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  • Community-Driven Classroom Management

    Posted By Josie Pack | Aug 24, 2016
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    The overwhelming feelings of fear and insecurity rise into my throat as I stare into my plan book, pencil tapping away at the empty space where my first week of instruction should be. When do I start with my content areas? When are the materials arriving? Will we have test scores by then to begin grouping? I’m getting ahead of myself. After several long, deep breaths, I begin to remember what these first weeks are really about. I won’t be overwhelming my students with an explicit lesson on narrative writing during day one. I won’t be diving into comprehension quizzes on day two. I must go slow to go fast. Establish norms. Build my classroom community.

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  • Are We Punished When Rewarding and Rewarded When We Punish?

    Posted By Jeffrey Sprague, Ph.D. | May 18, 2016

    In his book “Thinking Fast and Slow” (Kahneman, 2011), Daniel Kahneman tells us many critical things about how our minds work, and how those processes affect the manner in which we make decisions. He was awarded the 2002 Nobel Prize in Economic Sciences for his life’s work, and presents to us simple rules that can guide how we make decisions about our own lives, including what we purchase and how we get along with our partners, friends, and family. He also illustrates the importance of observing longer term patterns to make decisions, and not allowing single events to lead us to believe that something is “true.”

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  • MAGIC ACTIVATED: Part 2 of 2

    Posted By Antavia Hamilton-Ochs | May 04, 2016
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    I am more than a teacher. I am an activator. I'm tasked with lighting thousands upon thousands of little ‘aha’ moments in little minds each year. Not each spark takes hold, but others explode! Sometimes, I get to see the magic take hold in the most powerful of ways. Part 2 of 2.

    Carmen came to me a reading-shy freshman. She was ever so polite, with a smile that melts my heart daily.

    She'd forget her glasses. She'd quietly chat with her friend. She'd wait for someone to notice she was lost.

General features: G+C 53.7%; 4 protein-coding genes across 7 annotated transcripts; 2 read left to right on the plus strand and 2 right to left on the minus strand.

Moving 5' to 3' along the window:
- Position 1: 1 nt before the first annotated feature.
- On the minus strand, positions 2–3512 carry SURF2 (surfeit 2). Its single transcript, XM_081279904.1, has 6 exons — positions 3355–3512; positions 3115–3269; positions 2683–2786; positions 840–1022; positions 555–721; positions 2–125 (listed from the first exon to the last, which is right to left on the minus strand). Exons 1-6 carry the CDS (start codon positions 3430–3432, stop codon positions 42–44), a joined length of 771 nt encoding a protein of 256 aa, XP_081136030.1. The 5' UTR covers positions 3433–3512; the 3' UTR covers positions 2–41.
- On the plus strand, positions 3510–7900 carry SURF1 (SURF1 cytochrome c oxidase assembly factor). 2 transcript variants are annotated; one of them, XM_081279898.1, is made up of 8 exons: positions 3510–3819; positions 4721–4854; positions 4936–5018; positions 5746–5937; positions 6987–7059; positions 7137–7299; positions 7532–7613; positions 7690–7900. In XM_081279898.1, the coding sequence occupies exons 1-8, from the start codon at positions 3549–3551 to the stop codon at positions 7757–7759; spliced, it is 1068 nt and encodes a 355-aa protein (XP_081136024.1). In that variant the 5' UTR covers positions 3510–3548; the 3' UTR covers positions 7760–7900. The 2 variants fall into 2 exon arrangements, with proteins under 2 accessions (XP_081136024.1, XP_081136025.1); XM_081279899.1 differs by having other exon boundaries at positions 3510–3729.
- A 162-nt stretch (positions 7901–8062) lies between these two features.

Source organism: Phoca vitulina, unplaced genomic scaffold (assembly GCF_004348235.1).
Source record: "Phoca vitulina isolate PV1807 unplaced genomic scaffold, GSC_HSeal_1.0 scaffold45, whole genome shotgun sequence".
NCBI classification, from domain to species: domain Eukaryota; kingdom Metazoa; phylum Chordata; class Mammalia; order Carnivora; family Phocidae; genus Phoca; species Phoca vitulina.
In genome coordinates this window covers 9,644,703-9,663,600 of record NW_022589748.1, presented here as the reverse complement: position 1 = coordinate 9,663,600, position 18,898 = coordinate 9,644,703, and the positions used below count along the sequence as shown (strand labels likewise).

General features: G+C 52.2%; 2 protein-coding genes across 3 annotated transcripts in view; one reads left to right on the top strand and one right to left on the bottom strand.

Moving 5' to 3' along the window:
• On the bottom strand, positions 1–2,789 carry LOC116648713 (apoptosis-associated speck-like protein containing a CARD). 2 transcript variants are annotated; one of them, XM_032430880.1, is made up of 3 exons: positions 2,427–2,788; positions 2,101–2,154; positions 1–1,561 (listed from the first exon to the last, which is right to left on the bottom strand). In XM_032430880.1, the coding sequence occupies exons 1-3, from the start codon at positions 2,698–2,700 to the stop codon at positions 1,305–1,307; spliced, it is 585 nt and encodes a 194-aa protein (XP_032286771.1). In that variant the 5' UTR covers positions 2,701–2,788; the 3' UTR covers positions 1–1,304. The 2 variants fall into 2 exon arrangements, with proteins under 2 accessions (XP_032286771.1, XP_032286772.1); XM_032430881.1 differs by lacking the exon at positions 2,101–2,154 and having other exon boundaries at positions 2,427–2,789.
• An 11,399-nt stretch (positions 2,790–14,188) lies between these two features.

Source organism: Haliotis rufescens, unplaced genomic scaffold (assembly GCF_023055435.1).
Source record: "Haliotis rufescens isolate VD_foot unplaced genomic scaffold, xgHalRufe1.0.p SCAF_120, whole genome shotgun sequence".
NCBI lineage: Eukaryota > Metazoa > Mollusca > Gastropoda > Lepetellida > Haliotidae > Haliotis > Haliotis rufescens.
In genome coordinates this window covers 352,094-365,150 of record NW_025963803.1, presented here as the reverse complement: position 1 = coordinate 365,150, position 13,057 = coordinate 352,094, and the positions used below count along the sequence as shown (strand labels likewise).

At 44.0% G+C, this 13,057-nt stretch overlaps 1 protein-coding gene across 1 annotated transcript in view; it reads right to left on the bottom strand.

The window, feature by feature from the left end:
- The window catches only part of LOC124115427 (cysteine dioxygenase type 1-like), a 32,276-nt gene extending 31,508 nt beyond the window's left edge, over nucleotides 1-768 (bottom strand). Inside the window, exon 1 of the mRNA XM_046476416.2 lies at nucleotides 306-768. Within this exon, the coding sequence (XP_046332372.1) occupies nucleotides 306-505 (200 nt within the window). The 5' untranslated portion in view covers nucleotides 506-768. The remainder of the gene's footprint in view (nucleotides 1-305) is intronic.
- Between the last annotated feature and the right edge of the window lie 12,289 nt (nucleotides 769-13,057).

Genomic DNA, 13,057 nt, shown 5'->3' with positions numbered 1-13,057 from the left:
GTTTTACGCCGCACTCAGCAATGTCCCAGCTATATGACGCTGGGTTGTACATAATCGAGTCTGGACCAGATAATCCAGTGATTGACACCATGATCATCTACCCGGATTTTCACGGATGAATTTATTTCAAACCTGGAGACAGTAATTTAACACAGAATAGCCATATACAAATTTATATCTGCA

In the past, I would give her a heads up before calling on her and be met with panicked eyes. While another student read aloud, I'd go over to her and softly let her know I'd help her. When she started to shut down, I'd smile and let her know that ladies let people know what they need and move forward. I'd remind her that she was still moving ahead.

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  • MAGIC ACTIVATED: Part 1 of 2

    Posted By Antavia Hamilton-Ochs | Apr 27, 2016
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    I am more than a teacher. I am an activator. I'm tasked with lighting thousands upon thousands of little ‘aha’ moments in little minds each year. Not each spark takes hold, but others explode! Sometimes, I get to see the magic take hold in the most powerful of ways. Part 1 of 2.

    Periodically, I stop class for a five-minute life lesson. I teach transferable skills, as many of them as I can, on and off curriculum. As these teachable moments crop up, I seize them. I'm preparing my kiddos for life. I'd be shirking my responsibilities if I didn't teach them the soft skills that subtly support us as we move through the world. My pupils needed to be well read, analytical, adept at critical thinking, and savvy. Most of all, they needed to find their voice. They live in a world that doesn't always tell them their “value.” They are told constantly what they are “worth.”

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  • Ladies and Gentlemen … Calling Students to Distinction

    Posted By Antavia Hamilton-Ochs | Feb 03, 2016
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    How One Teacher is Working Her Magic to Help Struggling Students Reclaim Their Education, Part 2 of 2 As is my usual style, my little ideas quickly take on a life of their own and turn into BIG magic! Since I was already pulling out all the stops for Lham, as described in last week’s blog post, I scoured my roster for others like him. These students were caught up in a political Groundhog Day from which they could not escape. There was a lot of identifying and re-identifying of the problems, without any real plan to remediate the issues.